Are We Losing the War on Memory?
Late last November, students asked me nicely if I could tweak my usual final lecture explaining the EDSA Revolution. They wanted me to include a commentary on the elections, the heated contest for the Vice Presidency, and the controversial Supreme Court decision allowing the burial of Ferdinand Marcos.
Before then, there were many debates online and off about Martial Law, and the relationship of memory and history. The one that had struck me most was the argument that said that “If you weren’t there at the time, you know nothing.”
In the first place, you could actually have been there, and known nothing, or admit nothing. Conversely, you could not have been there, but still learned through careful study more than an actual eyewitness. And what our nation needs, more than ever, 31 years after the EDSA Revolution, is a desperate need to distinguish history from myth, memory from propaganda.
And what our nation needs, more than ever, 31 years after the EDSA Revolution, is a desperate need to distinguish history from myth, memory from propaganda.
In the classroom, I have three definitions of history. First, there is history, the objective truth of the past, and can never be undone. Second, there is history as an academic discipline. This history, which is taught in schools, concedes that precisely because there is only so little empirical evidence left of the past today, we are reduced to making systematic, carefully studied conclusions and assessments.
Herein lies the sad situation we as Filipinos find ourselves in the present. We lie in the growing divide between what has happened, on the one hand, and, on the other hand how what has happened is remembered, not remembered, or worse, deliberately misremembered. Every human being is born with individual memory, shaped and influences by life experiences. However, since individual memory is also finite in capacity, as we age, specific memories are forgotten more quickly than others.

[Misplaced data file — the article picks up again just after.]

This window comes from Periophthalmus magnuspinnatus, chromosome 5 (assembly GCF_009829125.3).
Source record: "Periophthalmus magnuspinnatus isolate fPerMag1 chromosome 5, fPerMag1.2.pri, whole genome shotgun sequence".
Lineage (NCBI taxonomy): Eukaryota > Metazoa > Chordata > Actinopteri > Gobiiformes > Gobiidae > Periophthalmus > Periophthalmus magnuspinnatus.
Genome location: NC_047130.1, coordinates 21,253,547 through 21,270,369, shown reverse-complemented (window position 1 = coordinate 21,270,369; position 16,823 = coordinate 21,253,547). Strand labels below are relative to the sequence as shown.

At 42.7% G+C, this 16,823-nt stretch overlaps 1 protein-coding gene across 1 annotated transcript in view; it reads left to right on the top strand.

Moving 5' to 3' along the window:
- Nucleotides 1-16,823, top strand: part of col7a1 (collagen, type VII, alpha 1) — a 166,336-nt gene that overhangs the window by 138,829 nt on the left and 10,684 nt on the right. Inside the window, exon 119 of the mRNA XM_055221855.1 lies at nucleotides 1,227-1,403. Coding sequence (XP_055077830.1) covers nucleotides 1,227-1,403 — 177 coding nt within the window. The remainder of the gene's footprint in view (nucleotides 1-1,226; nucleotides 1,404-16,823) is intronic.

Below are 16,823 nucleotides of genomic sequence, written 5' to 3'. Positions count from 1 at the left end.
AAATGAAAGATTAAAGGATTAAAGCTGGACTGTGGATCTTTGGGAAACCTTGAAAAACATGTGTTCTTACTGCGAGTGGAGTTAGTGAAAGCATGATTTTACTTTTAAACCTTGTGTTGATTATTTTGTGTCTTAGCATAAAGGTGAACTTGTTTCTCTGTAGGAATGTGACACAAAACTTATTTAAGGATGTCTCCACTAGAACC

But what we face today as a nation is not just about individual memory. The bitter campaign period, captured in public statements, and in print and online media, stems from the second kind of memory: social memory. A recent field of study, social memory examines how institutions construct memory, manifested in the form of university curriculum, cultural traditions, museums and monuments, and even the movies we watch.
Social memory is malleable, contingent on factors such as the loyalties and priorities of the government in power, or as we have seen, the failure of one generation to pass on knowledge to succeeding generations.
Like individual memory, social memory is malleable, contingent on factors such as the loyalties and priorities of the government in power, or as we have seen, the failure of one generation to pass on knowledge to succeeding generations. When those who have had the opportunity choose to be silent, they waive their right to tell the truth. The void of factual data can be easily hijacked by people with dangerous agendas. Propaganda and deceit replace actual history; and we may become complacent in our ignorance.
The third form of history in my classroom is history as narrative. Through books, temperamental brats have the opportunity not only to learn history correctly, but also to discuss history correctly, and to teach history correctly to the succeeding generation. This is their chance to take the narrative back from those who would want to steal it. This is their chance to make their own narratives.
As a history teacher—and as a citizen especially concerned about preserving our shared memories, I am especially alarmed by this dangerous war waged against history, this war on memory. When people speak of the Martial Law period today as a “thingy,” it becomes a mockery of the memories of those who fought and died; it becomes a mockery of memory itself. This period in our history should not be the end of memory. When young Filipinos aggressively and intelligently fight back against falsehoods and those who seek to impose this travesty of history and memory—this is a beginning.
To this brave generation, never let anyone take the narrative away from you. Ever.